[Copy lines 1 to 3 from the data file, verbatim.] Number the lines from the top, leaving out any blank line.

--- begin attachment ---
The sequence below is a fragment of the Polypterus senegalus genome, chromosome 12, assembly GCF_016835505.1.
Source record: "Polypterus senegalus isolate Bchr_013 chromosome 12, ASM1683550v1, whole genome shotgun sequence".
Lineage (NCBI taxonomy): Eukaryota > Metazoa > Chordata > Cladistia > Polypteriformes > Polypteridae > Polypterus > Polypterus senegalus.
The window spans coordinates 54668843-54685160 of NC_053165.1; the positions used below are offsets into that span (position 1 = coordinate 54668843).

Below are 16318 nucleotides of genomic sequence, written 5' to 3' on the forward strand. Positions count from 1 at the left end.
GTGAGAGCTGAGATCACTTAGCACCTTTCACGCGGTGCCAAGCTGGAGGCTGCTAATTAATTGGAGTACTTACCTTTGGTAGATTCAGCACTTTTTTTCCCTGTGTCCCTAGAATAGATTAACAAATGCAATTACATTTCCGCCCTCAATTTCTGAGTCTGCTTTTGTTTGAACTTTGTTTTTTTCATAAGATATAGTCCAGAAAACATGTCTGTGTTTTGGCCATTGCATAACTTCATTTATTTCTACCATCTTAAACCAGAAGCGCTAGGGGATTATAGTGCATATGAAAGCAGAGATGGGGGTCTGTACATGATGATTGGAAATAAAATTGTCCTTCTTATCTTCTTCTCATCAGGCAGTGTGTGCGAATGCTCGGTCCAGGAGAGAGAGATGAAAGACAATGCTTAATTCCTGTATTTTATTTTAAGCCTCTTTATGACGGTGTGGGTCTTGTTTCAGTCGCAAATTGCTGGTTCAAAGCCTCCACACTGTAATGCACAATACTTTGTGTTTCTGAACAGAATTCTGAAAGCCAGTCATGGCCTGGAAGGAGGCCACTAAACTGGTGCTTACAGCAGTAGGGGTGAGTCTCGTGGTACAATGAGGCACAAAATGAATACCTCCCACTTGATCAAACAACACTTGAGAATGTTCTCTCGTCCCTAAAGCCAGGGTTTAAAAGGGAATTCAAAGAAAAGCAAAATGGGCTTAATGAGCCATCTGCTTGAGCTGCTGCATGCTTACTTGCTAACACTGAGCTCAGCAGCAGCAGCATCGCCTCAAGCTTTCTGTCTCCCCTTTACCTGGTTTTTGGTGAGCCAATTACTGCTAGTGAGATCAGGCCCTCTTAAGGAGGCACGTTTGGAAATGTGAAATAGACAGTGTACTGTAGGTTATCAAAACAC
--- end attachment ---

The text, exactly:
The sequence below is a fragment of the Polypterus senegalus genome, chromosome 12, assembly GCF_016835505.1.
Source record: "Polypterus senegalus isolate Bchr_013 chromosome 12, ASM1683550v1, whole genome shotgun sequence".
Lineage (NCBI taxonomy): Eukaryota > Metazoa > Chordata > Cladistia > Polypteriformes > Polypteridae > Polypterus > Polypterus senegalus.